It feels like eons ago, but as recently as March the Democrats took major action to address the ongoing Covid-19 recession with the American Rescue Plan. Yet ever since Congress passed the legislation, there have been critics, both conservative and centrist, who have attacked the plan for being too big and doing too much. Over the spring and summer, these naysayers made two dire predictions. Both proved wrong, but instead of pausing to reevaluate the policies they’d attacked, the critics continued at the same volume, moving the goalposts with brand-new claims.

The first prediction was that expanded unemployment insurance would prevent people from seeking jobs. The CARES Act and the American Rescue Plan made unemployment insurance more generous through a lump-sum grant and by expanding it to include independent contractors and the self-employed. In the late spring, as job numbers lagged behind some expectations, the media ran seemingly endless interviews with fast-food employers who said people weren’t willing to come back to work while they were receiving the expanded UI benefits.

This was never plausible. During this period, the highest job growth was in service-sector industries like hospitality and leisure. The missing jobs were largely in middle-income occupations unlikely to be affected by the expanded UI. But the most convincing evidence emerged after several Republican-controlled states ended their expanded benefits early. It’s rare that we see a real-life public policy experiment in which the consequences of a specific change are so clear. Yet sure enough, the economists crunched the numbers and showed that ending the program did not increase job growth. It did, however, increase hardship, as new wages didn’t make up for the lost benefits.

Something similar happened with inflation. Economist Larry Summers described the American Rescue Plan and Jerome Powell’s dovish policy at the Federal Reserve as the “least responsible fiscal macroeconomic policy we have had for the last 40 years.” The critics worried that inflation would build on itself. In this scenario, people would expect inflation, which would drive up prices, creating a self-fulfilling prophecy of inflation cascading across the economy. Instead, we saw a summer in which inflation was contained to a handful of sectors that had been disrupted by the pandemic. Inflation increased as the economy came online but then decreased with time. There will be bumps in inflation in the future, likely driven by disinvested supply chains and housing costs, but each will be the story of a specific sector—not the beginning of runaway inflation that will tank the economy.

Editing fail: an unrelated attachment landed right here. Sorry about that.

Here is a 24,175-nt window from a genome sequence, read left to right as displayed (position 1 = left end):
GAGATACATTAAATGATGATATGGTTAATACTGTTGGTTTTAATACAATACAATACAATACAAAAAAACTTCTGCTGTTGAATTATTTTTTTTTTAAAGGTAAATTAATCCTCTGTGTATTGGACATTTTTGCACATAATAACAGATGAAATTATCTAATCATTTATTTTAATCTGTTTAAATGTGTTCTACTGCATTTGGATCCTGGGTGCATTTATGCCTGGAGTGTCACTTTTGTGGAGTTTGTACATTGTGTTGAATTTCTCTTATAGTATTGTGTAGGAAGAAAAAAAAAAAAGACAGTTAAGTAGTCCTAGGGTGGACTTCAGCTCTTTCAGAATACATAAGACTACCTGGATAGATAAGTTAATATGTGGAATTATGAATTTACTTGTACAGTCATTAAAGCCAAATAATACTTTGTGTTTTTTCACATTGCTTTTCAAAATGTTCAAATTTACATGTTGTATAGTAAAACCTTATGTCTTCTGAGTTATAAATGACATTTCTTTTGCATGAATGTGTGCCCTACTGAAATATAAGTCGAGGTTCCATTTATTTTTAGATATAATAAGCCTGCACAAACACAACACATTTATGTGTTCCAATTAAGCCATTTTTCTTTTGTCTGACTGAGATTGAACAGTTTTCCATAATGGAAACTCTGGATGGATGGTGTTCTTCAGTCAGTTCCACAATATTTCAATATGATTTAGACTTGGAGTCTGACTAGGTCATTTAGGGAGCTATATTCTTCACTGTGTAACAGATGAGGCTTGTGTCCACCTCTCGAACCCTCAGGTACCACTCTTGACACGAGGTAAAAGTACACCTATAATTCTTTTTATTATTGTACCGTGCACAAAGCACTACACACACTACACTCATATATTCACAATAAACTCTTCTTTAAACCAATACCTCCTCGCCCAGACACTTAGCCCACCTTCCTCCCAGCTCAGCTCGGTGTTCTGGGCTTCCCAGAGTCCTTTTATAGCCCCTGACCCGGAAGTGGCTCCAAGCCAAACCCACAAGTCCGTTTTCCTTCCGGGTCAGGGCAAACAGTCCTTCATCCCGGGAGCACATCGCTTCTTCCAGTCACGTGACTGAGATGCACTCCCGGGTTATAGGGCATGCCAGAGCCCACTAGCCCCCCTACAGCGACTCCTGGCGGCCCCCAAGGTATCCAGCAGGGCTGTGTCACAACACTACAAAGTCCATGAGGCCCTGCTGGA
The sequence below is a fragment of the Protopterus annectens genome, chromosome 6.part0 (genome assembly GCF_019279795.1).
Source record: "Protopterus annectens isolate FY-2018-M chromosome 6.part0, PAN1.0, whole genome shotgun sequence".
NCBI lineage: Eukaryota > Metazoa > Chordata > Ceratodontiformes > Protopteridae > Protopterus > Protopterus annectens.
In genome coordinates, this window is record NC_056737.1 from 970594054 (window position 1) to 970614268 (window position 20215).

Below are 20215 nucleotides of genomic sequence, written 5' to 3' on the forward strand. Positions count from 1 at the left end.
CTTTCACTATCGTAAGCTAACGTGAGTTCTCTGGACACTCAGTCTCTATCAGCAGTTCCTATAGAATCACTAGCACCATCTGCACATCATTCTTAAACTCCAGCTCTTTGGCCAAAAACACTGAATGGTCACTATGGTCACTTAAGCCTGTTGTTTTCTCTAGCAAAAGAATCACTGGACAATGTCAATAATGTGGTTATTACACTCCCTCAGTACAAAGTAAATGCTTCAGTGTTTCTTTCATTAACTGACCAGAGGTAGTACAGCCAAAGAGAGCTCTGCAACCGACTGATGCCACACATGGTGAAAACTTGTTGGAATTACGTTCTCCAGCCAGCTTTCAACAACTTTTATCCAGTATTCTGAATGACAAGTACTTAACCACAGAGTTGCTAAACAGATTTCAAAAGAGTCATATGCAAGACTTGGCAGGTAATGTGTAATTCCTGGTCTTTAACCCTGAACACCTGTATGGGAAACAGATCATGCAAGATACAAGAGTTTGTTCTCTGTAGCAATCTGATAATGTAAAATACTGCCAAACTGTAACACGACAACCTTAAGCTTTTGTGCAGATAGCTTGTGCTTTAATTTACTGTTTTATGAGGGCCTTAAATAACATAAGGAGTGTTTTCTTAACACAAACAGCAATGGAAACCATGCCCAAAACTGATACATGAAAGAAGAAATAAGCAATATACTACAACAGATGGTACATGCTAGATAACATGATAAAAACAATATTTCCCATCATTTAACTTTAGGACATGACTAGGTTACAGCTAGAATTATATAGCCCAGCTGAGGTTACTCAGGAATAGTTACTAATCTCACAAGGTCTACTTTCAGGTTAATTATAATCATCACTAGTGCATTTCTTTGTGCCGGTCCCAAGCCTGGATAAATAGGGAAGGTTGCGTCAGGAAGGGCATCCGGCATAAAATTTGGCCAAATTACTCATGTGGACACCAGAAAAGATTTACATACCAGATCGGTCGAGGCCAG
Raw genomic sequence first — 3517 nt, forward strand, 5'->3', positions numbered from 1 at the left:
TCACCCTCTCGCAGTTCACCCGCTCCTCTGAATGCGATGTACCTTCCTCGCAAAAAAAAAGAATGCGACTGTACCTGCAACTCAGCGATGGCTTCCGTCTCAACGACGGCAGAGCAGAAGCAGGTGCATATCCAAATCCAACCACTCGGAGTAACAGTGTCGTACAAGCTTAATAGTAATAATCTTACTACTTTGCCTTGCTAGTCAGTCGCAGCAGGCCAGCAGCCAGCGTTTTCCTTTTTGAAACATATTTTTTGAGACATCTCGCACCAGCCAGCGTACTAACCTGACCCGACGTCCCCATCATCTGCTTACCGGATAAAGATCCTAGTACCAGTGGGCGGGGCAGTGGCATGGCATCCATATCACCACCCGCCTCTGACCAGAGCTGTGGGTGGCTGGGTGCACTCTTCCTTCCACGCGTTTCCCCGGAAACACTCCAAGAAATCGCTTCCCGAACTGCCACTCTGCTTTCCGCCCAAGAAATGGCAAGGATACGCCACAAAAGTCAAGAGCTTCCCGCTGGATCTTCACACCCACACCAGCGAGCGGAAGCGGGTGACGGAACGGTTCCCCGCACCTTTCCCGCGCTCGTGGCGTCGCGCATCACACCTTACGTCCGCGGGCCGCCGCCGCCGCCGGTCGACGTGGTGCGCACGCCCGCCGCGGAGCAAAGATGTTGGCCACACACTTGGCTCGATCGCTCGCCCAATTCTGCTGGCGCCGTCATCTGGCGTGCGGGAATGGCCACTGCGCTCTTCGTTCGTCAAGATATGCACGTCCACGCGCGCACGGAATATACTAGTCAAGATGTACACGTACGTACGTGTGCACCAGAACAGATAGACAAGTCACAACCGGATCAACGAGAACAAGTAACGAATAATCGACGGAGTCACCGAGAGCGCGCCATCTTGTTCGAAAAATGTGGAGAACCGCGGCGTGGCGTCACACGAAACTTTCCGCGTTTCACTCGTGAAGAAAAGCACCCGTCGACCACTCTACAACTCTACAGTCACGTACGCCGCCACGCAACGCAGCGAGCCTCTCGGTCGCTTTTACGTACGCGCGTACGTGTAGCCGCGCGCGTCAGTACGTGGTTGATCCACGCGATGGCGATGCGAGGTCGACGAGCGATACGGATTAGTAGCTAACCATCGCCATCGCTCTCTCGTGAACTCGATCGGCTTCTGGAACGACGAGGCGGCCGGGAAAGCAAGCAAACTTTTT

Yet instead of celebrating the fact that these worries turned out to be unfounded, the critics have shifted their claims, and the media covers them as if they warrant the same level of concern. Instead of focusing on extending unemployment insurance, the media has moved on to stories about weak wage growth. Instead of applauding the fact that inflation is contained, full-employment detractors are now warning that it might stay above 2 percent and not return to the previous rate until 2022 or ’23. These are issues that demand serious research, but they are an order of magnitude less worrying than the alarmists’ previous divinations. Yet the speed at which the media simply moves from one critique to the next, without pausing to examine them, should worry us.

We saw the same thing during the Great Recession, when the debate over why the recovery was slow kept hopping from one explanation to another—be it the vague concept of uncertainty or the idea that workers lacked skills or the notion of a permanent unemployable class that would never find work again. All these excuses dissolved when unemployment, after nearly a decade of slow recovery, dropped to 3.5 percent before the pandemic thanks to the patience of the Federal Reserve. And it’s why this time we need to keep the threats to the recovery in perspective.

Already, the failure to extend unemployment insurance, based on false assumptions that were disproved by subsequent evidence, is a loss for those advocating for a full-employment recovery. Next year, as the federal government reduces the spending that was in the American Rescue Plan, the recovery will slow. These same critics who have repeatedly been wrong will make up a new line to try to convince policy-makers that we can’t get the unemployment rate lower than it was before the pandemic. If we let them continue to invent excuses, both workers and the economy will be left behind.